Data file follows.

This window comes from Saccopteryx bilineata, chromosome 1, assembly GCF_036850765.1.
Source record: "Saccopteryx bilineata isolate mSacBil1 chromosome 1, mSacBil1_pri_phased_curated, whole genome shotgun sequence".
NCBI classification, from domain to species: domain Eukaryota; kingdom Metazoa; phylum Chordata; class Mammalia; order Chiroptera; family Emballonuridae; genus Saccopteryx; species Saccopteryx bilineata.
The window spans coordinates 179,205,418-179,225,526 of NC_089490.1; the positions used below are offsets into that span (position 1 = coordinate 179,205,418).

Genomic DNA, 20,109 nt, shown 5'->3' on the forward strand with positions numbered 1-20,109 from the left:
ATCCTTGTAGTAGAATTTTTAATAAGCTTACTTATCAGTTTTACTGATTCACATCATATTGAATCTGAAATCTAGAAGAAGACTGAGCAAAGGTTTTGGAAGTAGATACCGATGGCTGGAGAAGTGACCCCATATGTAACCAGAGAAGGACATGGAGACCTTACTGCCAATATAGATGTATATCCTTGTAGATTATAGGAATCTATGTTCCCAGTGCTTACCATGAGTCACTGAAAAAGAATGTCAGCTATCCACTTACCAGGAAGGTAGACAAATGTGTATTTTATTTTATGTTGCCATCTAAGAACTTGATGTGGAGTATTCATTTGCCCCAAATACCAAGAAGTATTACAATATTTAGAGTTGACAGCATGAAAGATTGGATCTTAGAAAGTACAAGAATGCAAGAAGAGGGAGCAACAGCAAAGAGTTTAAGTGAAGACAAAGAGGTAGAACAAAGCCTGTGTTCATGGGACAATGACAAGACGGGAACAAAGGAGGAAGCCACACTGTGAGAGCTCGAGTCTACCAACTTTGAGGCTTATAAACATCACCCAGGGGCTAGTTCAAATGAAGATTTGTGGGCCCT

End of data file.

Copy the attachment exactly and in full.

This window comes from Saccopteryx bilineata, chromosome 1, assembly GCF_036850765.1.
Source record: "Saccopteryx bilineata isolate mSacBil1 chromosome 1, mSacBil1_pri_phased_curated, whole genome shotgun sequence".
NCBI classification, from domain to species: domain Eukaryota; kingdom Metazoa; phylum Chordata; class Mammalia; order Chiroptera; family Emballonuridae; genus Saccopteryx; species Saccopteryx bilineata.
The window spans coordinates 179,205,418-179,225,526 of NC_089490.1; the positions used below are offsets into that span (position 1 = coordinate 179,205,418).

Genomic DNA, 20,109 nt, shown 5'->3' on the forward strand with positions numbered 1-20,109 from the left:
ATCCTTGTAGTAGAATTTTTAATAAGCTTACTTATCAGTTTTACTGATTCACATCATATTGAATCTGAAATCTAGAAGAAGACTGAGCAAAGGTTTTGGAAGTAGATACCGATGGCTGGAGAAGTGACCCCATATGTAACCAGAGAAGGACATGGAGACCTTACTGCCAATATAGATGTATATCCTTGTAGATTATAGGAATCTATGTTCCCAGTGCTTACCATGAGTCACTGAAAAAGAATGTCAGCTATCCACTTACCAGGAAGGTAGACAAATGTGTATTTTATTTTATGTTGCCATCTAAGAACTTGATGTGGAGTATTCATTTGCCCCAAATACCAAGAAGTATTACAATATTTAGAGTTGACAGCATGAAAGATTGGATCTTAGAAAGTACAAGAATGCAAGAAGAGGGAGCAACAGCAAAGAGTTTAAGTGAAGACAAAGAGGTAGAACAAAGCCTGTGTTCATGGGACAATGACAAGACGGGAACAAAGGAGGAAGCCACACTGTGAGAGCTCGAGTCTACCAACTTTGAGGCTTATAAACATCACCCAGGGGCTAGTTCAAATGAAGATTTGTGGGCCCT